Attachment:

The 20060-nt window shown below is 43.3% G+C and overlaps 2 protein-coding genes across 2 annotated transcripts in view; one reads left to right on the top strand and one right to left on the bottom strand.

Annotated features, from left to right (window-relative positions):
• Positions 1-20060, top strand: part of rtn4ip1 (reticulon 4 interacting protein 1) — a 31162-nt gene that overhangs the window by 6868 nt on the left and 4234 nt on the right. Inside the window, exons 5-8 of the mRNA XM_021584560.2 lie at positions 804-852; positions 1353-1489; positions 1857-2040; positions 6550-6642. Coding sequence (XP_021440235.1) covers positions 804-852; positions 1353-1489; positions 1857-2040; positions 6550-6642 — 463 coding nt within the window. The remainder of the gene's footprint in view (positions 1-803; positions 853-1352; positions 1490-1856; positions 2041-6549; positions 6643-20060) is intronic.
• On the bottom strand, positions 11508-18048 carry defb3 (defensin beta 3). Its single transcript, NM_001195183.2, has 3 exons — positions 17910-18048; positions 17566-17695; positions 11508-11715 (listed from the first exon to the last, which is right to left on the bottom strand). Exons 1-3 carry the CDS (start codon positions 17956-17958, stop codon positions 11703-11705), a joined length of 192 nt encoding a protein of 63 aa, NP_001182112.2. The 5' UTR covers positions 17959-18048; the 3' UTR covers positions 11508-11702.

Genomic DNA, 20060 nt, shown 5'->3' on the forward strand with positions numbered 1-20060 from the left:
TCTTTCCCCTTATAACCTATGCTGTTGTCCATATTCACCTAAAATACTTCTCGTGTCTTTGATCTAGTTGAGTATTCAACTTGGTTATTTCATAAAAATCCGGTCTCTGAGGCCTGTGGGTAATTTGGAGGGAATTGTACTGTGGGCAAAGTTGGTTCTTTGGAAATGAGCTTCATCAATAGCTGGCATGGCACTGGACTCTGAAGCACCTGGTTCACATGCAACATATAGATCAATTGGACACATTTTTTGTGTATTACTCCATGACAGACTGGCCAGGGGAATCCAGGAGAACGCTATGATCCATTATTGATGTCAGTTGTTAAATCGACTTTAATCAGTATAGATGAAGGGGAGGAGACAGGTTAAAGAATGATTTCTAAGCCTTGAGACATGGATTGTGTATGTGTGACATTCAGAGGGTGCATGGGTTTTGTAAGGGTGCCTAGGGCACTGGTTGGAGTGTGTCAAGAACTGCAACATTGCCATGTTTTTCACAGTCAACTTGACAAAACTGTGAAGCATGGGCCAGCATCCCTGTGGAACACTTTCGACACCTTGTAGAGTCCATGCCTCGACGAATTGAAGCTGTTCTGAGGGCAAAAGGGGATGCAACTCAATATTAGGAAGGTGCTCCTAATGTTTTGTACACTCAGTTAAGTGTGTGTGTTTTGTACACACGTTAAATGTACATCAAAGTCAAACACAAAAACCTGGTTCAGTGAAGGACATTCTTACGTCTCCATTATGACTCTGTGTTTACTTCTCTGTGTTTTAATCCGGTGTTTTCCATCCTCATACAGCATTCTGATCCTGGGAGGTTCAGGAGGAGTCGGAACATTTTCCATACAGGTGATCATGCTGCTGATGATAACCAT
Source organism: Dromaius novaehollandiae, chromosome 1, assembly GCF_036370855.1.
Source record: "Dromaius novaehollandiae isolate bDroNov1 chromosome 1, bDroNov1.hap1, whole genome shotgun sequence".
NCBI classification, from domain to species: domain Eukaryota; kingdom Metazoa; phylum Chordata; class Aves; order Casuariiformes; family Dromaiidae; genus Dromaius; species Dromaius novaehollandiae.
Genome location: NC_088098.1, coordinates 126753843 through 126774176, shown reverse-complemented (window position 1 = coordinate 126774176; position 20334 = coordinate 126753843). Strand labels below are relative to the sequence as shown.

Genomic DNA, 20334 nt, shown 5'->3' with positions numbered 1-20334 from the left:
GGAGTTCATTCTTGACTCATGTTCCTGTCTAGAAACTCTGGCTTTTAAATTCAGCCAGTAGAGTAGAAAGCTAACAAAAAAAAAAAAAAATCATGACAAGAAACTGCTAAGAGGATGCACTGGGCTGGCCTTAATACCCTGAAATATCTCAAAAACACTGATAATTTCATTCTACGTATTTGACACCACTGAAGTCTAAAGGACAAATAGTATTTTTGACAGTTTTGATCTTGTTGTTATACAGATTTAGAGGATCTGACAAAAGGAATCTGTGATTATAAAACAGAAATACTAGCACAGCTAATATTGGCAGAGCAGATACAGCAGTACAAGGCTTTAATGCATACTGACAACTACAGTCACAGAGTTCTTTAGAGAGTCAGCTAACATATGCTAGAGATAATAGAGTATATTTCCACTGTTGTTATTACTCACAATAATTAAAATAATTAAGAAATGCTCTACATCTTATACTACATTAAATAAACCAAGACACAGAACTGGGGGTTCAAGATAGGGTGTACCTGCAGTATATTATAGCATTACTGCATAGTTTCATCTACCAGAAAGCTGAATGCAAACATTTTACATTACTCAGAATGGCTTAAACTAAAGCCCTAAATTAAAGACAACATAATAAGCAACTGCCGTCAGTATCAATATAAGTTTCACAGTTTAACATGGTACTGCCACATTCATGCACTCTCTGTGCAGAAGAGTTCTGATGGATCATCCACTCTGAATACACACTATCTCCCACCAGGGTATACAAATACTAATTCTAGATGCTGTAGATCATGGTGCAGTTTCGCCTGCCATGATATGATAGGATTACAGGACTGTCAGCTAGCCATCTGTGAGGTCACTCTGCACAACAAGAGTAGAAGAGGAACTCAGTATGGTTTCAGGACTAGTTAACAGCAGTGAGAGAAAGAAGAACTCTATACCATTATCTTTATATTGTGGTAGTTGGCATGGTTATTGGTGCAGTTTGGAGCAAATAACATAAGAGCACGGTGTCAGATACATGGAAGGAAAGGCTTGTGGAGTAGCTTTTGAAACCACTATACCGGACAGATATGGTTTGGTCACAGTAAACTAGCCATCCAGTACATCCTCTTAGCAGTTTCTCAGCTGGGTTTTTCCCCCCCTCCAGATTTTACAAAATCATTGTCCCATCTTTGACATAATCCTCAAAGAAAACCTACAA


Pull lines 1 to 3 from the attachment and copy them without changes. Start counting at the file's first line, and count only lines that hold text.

The 20060-nt window shown below is 43.3% G+C and overlaps 2 protein-coding genes across 2 annotated transcripts in view; one reads left to right on the top strand and one right to left on the bottom strand.

Annotated features, from left to right (window-relative positions):
• Positions 1-20060, top strand: part of rtn4ip1 (reticulon 4 interacting protein 1) — a 31162-nt gene that overhangs the window by 6868 nt on the left and 4234 nt on the right. Inside the window, exons 5-8 of the mRNA XM_021584560.2 lie at positions 804-852; positions 1353-1489; positions 1857-2040; positions 6550-6642. Coding sequence (XP_021440235.1) covers positions 804-852; positions 1353-1489; positions 1857-2040; positions 6550-6642 — 463 coding nt within the window. The remainder of the gene's footprint in view (positions 1-803; positions 853-1352; positions 1490-1856; positions 2041-6549; positions 6643-20060) is intronic.